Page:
Setting up a high definition digital lifestyle without tripping over the spaghetti of wires that start to take over your home is a damn challenge.
Operating bandwidth-hogging applications on a wireless network — it’s nigh on stupidity. Whether a high definition movie or some other network-hungry monstrosity; firing it over a wireless network connection with a reliable transmission is almost a joke.
However the tides may be about to turn.
Already in possession of a working prototype the aim now is to produce a small board that manufacturers can easily include inside their new devices — a receiver in TVs and projectors and a transmitter within high definition content players. Apparently this solution will be cheaper than a physical link with Tzero declaring “HDMI cables are expensive and costly to install making a wireless solution ideal.”
For now we’re dubious of such a claim. We aren’t aware of many people who require help with plugging in one cable that handles both audio and video; let alone the price of including a complex transmitter or receiver in every device.
Using Tzero’s TZ-7000 chip the video is compressed using the lossless incarnation (in peak conditions) of the JPEG2000 video compression from Analog Devices. It is consequently decompressed at the receiver where it is then sent to the display every bit the same as the original data. Lossy compression does kick in however when the bandwidth takes a dip.
As it is based on the Ultra-Wideband (UWB) standard it has a limited transmission range so this is a fairly localised solution in comparison to a WiFi (IEEE 802.11) network. This ultimately allows the display medium to be positioned with a greater level of flexibility than one would ordinarily see when restrained by a physical link.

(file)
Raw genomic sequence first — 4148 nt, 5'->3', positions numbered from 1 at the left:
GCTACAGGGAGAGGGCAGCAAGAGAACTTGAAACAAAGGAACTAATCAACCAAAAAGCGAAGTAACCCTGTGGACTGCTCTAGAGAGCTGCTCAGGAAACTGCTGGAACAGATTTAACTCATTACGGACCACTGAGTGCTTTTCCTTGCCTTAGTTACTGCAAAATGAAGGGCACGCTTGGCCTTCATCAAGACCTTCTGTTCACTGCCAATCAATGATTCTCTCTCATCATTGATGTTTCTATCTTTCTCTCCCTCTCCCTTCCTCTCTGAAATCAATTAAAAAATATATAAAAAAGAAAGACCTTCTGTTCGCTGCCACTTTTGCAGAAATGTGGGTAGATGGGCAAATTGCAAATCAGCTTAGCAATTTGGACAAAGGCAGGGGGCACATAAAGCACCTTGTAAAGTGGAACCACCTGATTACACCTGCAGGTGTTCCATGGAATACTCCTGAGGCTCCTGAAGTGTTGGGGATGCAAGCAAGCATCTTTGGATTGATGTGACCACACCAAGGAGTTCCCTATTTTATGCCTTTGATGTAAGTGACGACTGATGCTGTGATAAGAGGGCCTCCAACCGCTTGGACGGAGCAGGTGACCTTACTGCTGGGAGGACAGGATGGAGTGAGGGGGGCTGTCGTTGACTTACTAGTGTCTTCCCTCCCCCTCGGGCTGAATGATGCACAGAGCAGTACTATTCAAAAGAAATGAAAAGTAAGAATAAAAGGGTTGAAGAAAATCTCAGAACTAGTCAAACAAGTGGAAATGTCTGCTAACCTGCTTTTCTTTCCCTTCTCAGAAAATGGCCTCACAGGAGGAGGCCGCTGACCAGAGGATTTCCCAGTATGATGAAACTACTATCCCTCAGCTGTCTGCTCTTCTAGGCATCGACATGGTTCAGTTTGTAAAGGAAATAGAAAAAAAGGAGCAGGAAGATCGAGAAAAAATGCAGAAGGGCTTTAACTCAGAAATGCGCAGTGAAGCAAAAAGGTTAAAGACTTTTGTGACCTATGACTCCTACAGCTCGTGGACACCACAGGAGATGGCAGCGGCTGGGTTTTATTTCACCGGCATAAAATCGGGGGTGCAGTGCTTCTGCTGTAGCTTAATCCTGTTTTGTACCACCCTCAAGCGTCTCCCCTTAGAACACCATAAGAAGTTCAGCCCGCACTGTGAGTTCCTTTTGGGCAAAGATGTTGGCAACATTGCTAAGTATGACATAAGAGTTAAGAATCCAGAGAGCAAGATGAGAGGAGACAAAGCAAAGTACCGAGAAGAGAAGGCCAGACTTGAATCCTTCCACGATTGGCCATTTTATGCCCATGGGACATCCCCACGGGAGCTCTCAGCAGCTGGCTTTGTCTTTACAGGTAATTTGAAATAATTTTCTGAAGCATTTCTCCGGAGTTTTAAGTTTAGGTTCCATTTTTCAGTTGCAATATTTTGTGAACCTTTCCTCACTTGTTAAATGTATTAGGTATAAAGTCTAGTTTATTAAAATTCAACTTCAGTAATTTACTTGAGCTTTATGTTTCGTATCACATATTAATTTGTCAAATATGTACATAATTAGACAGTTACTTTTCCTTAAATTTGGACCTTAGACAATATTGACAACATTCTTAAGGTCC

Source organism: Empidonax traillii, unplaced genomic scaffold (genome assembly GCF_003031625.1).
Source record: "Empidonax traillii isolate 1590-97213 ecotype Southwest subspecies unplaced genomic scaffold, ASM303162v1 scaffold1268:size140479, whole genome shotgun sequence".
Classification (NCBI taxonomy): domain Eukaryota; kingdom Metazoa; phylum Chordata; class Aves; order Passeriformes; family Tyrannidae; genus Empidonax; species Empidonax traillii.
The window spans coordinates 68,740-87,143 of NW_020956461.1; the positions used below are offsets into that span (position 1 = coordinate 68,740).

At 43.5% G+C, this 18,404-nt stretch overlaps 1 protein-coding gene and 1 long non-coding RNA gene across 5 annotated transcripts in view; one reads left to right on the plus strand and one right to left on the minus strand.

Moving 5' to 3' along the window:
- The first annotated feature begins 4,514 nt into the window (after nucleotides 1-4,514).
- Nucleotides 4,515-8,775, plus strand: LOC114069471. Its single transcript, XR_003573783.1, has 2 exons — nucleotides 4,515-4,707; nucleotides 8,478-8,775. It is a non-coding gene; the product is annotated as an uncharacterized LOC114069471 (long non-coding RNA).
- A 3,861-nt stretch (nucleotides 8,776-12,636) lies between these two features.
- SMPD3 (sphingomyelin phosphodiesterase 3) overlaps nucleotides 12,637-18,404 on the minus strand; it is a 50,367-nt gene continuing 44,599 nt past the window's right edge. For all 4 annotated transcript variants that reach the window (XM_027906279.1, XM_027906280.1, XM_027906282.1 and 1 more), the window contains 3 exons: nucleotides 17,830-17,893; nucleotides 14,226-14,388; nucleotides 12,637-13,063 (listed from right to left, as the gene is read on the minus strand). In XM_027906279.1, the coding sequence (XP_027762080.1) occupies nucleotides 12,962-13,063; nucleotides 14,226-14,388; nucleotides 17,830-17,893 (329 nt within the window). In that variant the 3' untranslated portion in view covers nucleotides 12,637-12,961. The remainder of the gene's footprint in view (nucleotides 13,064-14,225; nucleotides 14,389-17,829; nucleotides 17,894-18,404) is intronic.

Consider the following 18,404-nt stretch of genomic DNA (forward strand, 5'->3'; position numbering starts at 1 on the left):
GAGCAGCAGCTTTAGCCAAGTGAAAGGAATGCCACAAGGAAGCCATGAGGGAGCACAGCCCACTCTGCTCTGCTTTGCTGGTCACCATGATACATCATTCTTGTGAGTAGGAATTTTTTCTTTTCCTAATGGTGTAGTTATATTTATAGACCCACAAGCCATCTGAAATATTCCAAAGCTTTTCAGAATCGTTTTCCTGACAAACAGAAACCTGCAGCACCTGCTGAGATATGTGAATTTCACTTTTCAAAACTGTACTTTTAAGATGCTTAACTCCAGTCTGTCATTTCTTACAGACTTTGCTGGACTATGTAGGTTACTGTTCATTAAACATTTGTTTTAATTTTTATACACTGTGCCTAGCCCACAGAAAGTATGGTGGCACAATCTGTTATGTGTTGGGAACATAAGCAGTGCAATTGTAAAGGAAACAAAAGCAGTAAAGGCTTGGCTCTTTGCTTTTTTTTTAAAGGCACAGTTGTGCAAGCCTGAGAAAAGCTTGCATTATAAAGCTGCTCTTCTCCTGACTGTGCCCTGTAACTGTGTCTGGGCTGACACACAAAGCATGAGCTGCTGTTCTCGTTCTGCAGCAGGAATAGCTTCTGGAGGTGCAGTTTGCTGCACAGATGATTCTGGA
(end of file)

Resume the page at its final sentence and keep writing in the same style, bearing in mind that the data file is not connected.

In terms of numbers Tzero lists 480Mb/s (megabits per second) with a four to eight metre reach otherwise it’s rated at 100Mb/s with a tenacious 15-30 metre reach. In both cases there can be a wall every three metres.
Reliability a strong requirement it should only produce less than one packet error in over two hours of operation. Additionally household devices that might ordinarily interfere with a WiFi network such as a microwave ought to have no effect on this UWB standard. “Immune from interference” is a line being thrown around; we’d love to put that to the test.
For security all data is encrypted via 128-bit AES so as to suppress curious neighbourly eyes.
PCI is listed as a supported peripheral interface and with operating system support for both Windows and Linux this may well be great news for the home theatre PC buffs.
How integrating this system will affect prices remains to be seen but if this is picked up by the manufacturers we may well see AV devices with wireless capability in the very near future.